Boston has always had a proud ultimate tradition. It goes back to the days of Death or Glory, who won the Club Championships six years in a row from 1994-1999. In 2008 Ironside took up the Boston Ultimate mantle, and has made the semifinals every year since, appearing in the final three times in that span. And these teams have always been known for their methodical, possession oriented offense. It seemed like this style of play was all that elite ultimate players in Boston knew how to play.
When Boston got an MLU team, a game with a wider field making things even more difficult for the defense, many assumed their style of play would follow in the tradition of DoG and Ironside. As it turned out, it didn’t quite happen that way.
As their game against the DC Current last Saturday showed, the Whitecaps love to huck. Even though they have 11 players from Ironside last year, plus former stars like Will Neff and Jeff Graham, this team plays very differently. One of the main differences is that Brandon Malecek plays on the O-Line for the Whitecaps, instead of D-Line like he does for Ironside. Malecek has always been known for taking high risk high reward looks, and playing on the Whitecaps O-Line gives him a lot more opportunities to take them. It showed almost right away in Saturday’s game. After getting down 0-2 quickly, Alex Cooper caught the disc and swung to Malecek, at Boston’s own 20 yard line, (remember in the MLU 0-10 yard lines are actually in the end zone) and he immediately sent a 70 yard huck to Jeff Graham in the end zone. Point Whitecaps. Different kind of ballgame.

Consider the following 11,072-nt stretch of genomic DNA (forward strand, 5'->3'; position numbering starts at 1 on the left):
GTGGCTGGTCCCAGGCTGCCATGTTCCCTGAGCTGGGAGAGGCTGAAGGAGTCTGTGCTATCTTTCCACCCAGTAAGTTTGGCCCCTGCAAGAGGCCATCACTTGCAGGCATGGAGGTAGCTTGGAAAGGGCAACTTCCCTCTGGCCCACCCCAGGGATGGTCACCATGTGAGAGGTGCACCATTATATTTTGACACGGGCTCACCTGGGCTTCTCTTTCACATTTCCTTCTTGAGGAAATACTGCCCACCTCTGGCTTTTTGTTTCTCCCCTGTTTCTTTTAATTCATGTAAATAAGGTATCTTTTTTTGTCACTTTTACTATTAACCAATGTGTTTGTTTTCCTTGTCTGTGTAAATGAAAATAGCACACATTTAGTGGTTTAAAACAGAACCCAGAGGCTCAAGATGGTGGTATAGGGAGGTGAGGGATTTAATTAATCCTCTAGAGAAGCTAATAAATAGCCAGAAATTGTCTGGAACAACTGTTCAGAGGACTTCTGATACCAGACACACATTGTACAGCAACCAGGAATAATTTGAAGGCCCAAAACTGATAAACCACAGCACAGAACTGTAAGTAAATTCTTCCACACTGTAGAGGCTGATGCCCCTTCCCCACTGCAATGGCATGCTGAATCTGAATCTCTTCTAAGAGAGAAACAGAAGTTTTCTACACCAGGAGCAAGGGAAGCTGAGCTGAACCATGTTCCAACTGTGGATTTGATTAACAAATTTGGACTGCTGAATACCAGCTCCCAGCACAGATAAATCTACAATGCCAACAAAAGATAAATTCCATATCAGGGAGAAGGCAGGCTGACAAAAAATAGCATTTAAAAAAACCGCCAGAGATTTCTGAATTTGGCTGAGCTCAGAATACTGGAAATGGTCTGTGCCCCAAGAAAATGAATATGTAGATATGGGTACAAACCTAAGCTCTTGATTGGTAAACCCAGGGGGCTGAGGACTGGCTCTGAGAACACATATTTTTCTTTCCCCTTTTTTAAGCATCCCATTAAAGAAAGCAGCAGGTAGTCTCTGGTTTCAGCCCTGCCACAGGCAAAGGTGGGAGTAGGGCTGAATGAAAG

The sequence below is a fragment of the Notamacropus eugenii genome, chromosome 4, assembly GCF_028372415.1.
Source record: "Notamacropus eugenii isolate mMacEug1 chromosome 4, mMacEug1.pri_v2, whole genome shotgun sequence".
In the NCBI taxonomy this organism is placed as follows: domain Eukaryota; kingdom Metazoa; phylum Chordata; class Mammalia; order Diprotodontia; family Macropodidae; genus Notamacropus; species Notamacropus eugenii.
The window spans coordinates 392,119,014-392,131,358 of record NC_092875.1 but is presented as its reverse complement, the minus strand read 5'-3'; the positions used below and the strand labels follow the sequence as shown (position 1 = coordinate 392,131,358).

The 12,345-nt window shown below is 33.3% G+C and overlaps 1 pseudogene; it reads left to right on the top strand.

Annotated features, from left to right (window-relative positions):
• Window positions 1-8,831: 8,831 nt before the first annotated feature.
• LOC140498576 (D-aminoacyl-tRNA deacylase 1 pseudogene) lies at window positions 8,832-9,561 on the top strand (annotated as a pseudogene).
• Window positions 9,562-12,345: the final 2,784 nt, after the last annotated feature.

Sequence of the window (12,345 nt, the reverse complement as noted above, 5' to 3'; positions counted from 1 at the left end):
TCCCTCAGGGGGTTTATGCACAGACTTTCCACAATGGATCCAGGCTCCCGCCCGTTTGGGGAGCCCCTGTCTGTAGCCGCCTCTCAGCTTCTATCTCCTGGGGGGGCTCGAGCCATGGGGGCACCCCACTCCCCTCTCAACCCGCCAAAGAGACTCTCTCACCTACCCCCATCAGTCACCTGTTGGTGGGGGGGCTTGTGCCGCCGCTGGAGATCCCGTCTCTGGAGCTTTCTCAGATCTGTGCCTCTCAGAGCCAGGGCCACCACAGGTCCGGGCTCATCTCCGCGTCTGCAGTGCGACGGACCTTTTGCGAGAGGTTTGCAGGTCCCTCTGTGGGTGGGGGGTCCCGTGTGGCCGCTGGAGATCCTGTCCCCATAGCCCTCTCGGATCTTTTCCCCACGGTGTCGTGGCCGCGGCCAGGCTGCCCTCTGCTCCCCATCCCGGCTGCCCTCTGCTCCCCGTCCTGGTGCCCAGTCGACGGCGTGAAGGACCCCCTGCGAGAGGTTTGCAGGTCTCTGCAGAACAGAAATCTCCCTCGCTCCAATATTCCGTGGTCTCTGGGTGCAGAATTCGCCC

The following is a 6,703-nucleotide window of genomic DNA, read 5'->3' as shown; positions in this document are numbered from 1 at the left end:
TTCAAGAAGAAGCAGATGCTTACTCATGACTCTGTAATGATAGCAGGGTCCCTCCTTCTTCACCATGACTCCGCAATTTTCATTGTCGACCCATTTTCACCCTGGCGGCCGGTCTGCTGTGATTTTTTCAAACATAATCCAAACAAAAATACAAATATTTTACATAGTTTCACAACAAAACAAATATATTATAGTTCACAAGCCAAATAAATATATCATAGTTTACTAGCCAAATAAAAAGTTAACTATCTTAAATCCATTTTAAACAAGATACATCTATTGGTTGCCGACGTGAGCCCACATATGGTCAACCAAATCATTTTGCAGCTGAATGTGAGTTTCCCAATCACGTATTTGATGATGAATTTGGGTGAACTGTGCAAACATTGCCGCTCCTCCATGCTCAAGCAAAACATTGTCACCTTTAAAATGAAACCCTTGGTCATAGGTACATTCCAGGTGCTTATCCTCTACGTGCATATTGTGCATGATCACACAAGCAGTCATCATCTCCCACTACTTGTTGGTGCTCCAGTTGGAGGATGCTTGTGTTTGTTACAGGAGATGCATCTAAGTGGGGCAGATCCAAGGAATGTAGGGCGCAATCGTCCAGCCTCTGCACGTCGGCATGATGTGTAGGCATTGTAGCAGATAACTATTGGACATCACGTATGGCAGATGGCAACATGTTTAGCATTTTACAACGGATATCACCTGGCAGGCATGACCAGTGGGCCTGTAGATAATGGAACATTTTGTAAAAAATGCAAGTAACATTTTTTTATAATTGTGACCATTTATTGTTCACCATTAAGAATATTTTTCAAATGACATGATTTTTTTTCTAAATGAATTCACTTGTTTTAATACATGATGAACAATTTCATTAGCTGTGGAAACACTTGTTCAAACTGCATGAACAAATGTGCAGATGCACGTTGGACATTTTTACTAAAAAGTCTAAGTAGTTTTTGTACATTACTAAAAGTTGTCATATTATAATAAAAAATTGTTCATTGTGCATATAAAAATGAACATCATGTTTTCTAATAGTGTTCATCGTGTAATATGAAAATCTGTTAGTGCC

The first quarter played out with both offenses looking deep early and often, entering the second quarter the game was tied at seven. Of Boston’s seven first quarter assists, four were from 40 yards or deeper. Of the seven possessions the Current scored on, they completed five hucks for 40 yards or more.
Because of their talent from Ironside, Boston was expected to be the class of the Eastern Conference, and handle teams like the Current and Rumble easily, given that their club equivalents haven’t had anywhere near the success Boston’s has. But in their home opener, the Whitecaps were never able to completely put away the Rumble, eventually winning 19-16. Playing in DC, the Current were giving them even more problems. Boston’s D-Line (which was missing Will Neff) was having very little success forcing turnovers. In fact, Boston’s O-Line generated a higher percentage of turnovers, led by Jeff Graham. The Whitecaps D-Line was only able to score two goals, and none after the first point of the second half.